Highgate neighbours 'devastated' by toppling of trees in Shepherd's Close

A before and after shot of the plot in Shepherd's Close

A before and after shot of the plot in Shepherd's Close - Credit: Andrea Mindlin

Highgate neighbours accused of “senseless opposition” are “devastated” after an architect toppled trees in anticipation of moving into Shepherd’s Close.  

Residents from the narrow stretch of 27 terraced houses were "very upset” to see Cypress trees and a small plot of natural vegetation razed on January 19.  

The site's owner, Didier Ryan, plans to build a house in its place but his efforts to obtain planning permission have so far been rejected. 

The director of Undercurrent Architects says a new application will be submitted after discussions with residents.  

But Andrea Mindlin, who has lived in Shepherd’s Close since 1968, said Mr Ryan’s felling of the trees felt like “revenge” for his refused planning permission and residents’ longstanding opposition.  

Kids playing in the recently razed spot in the 1970s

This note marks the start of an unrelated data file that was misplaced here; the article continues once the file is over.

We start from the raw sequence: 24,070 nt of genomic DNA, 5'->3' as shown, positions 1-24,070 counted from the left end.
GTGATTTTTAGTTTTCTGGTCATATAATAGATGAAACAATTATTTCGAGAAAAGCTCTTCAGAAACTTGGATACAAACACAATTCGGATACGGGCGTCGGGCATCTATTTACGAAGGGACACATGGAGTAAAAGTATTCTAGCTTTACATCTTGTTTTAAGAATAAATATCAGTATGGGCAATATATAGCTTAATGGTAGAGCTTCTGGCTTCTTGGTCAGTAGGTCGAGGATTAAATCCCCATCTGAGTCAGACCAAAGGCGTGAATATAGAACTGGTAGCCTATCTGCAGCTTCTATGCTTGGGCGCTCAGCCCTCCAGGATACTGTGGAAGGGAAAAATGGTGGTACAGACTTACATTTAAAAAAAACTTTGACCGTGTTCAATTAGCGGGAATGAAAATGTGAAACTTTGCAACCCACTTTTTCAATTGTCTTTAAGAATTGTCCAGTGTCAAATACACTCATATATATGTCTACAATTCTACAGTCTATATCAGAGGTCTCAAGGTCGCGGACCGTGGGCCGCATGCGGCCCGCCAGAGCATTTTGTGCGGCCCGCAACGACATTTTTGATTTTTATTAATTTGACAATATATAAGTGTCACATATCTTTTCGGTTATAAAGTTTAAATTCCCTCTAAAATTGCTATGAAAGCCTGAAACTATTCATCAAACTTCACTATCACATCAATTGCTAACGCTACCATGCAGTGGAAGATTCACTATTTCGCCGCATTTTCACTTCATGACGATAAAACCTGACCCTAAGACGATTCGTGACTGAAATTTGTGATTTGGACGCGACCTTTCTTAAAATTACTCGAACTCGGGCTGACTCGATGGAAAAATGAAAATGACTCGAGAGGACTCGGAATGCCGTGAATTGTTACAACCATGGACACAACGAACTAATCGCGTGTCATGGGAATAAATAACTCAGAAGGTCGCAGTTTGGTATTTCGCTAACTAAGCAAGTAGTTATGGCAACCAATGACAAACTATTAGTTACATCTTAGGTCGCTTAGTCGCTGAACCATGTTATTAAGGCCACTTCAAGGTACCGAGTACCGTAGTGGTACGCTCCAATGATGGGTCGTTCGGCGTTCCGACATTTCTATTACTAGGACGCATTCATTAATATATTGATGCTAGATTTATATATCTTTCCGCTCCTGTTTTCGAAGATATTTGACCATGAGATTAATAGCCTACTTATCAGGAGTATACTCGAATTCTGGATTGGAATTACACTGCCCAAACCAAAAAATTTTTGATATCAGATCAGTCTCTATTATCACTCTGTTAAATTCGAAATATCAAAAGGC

Kids playing in the recently razed spot in the 1970s - Credit: Vivien Tolfree


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The 91-year-old told the Ham&High: “I was outraged and very sad at the loss of green space, it felt like a really hostile act.    

“The land had been left to nature and became totally overgrown, a much-appreciated bit of wilderness, surrounded by tall trees.

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“We are very upset. There’s at least 20 people here who have been feeling absolutely devastated.” 

Andrea said she feared plans for a “fanciful” house as part of any new planning application would be “totally out of place” for the character of the street.  

The proposed home and landscape design

The proposed home and landscape design - Credit: Didier Ryan

But Mr Ryan said he wanted to work with his neighbours whose “high passions” he understood, and that he apologised for the “inconvenience, noise and unfortunate removal of trees".  

“Going forward, we can either work together or continue down a path of senseless opposition,” he said in a letter to residents.  

“There are currently 27 houses in the close; eventually there will be 28. If we are unable to work together, this will be a failure on both sides, and will impact each one of us for many years to come.” 

Mr Ryan said he intended to plant mature native trees in keeping with the Parkland Walk, which his land backs onto.

However, plans for the installation of bark mulch to cover the now tarpaulin-lined plot were shelved after some weed prevention fabric and a fence were “illegally removed”.  

He also said a “get off my land” sign was placed by someone else. 

How the plot looks now 

How the plot looks now - Credit: Andrea Mindlin

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